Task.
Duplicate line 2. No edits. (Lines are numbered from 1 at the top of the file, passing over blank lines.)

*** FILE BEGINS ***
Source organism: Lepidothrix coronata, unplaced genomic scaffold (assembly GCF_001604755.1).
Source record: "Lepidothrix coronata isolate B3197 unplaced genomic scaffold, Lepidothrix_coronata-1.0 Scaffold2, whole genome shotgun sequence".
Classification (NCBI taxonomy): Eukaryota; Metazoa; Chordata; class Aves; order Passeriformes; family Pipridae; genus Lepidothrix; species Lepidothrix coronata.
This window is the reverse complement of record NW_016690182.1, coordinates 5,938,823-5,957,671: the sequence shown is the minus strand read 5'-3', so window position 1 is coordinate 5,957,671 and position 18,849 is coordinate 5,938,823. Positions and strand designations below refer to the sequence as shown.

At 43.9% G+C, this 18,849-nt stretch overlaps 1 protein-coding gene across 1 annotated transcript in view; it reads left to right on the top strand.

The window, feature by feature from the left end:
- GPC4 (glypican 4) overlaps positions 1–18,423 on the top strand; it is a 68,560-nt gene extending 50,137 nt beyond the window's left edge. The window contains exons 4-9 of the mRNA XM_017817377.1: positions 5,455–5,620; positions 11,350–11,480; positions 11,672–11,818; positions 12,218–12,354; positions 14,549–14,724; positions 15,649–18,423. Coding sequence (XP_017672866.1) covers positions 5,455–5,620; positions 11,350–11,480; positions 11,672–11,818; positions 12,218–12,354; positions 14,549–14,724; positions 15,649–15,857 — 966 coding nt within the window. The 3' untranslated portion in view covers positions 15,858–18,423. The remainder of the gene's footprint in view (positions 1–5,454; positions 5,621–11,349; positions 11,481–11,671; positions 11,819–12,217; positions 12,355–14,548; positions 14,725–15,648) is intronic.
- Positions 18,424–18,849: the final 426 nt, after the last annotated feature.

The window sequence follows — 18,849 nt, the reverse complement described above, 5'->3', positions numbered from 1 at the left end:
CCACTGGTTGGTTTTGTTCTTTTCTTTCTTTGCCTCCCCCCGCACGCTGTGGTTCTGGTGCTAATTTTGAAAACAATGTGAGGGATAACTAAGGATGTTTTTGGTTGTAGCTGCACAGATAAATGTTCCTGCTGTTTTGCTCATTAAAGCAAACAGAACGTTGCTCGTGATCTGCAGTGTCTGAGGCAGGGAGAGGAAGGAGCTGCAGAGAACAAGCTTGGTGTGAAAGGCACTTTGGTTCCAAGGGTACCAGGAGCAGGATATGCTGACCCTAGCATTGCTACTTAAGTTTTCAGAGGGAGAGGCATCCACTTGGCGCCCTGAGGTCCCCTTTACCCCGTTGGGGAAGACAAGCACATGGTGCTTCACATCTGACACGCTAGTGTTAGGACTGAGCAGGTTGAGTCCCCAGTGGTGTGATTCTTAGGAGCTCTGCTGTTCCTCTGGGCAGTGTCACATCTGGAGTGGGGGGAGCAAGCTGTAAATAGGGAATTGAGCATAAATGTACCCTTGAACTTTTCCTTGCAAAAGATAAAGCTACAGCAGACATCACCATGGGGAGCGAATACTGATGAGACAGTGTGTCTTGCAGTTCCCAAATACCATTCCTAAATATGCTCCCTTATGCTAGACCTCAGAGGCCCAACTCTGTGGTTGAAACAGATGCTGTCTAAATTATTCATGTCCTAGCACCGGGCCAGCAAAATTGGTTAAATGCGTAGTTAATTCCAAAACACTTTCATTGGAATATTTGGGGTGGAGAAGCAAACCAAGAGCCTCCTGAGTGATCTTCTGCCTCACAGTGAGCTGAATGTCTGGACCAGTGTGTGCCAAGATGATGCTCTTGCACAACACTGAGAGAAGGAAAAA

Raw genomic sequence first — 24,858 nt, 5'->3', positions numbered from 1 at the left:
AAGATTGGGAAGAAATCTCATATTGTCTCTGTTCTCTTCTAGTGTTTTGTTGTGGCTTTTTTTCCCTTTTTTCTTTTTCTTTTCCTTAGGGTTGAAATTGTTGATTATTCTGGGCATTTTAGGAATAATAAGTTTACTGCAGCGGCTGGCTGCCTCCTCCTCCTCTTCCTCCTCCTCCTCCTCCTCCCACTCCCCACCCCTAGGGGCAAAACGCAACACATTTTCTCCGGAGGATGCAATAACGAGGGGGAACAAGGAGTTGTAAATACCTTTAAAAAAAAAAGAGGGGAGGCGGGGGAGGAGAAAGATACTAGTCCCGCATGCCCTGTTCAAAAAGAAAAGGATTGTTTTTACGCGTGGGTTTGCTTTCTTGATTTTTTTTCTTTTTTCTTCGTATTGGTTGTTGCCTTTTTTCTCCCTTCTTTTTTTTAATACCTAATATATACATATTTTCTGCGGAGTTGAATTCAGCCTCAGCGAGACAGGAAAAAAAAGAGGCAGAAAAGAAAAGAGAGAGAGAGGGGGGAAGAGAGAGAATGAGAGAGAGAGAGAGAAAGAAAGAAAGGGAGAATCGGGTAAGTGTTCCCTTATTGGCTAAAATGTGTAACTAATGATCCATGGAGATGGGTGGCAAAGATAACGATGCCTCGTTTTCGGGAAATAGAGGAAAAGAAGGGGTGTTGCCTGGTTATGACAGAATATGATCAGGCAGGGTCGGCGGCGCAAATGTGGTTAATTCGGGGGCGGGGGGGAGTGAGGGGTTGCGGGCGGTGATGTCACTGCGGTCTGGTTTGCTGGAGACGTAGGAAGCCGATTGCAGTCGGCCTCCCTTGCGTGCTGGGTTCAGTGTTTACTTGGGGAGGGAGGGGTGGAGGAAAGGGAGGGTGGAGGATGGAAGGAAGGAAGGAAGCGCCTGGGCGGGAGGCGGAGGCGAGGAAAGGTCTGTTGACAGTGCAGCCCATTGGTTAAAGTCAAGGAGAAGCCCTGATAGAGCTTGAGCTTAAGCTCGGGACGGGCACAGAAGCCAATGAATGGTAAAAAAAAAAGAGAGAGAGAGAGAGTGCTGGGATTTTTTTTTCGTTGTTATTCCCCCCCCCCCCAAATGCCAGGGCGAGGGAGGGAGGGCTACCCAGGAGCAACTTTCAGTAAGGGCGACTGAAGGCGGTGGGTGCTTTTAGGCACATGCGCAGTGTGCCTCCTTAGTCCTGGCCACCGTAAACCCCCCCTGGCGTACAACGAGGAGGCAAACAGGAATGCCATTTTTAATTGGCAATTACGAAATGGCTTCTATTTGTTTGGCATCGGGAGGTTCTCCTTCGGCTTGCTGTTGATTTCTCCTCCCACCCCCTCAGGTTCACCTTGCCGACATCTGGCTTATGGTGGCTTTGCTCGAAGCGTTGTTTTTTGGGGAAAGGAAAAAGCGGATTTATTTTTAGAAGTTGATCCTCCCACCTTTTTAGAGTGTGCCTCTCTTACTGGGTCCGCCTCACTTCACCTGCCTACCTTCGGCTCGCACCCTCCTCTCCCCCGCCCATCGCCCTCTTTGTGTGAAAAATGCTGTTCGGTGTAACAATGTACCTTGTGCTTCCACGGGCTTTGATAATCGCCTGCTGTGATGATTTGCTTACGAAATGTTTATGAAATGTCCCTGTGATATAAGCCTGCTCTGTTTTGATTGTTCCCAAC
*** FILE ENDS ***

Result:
Source record: "Lepidothrix coronata isolate B3197 unplaced genomic scaffold, Lepidothrix_coronata-1.0 Scaffold2, whole genome shotgun sequence".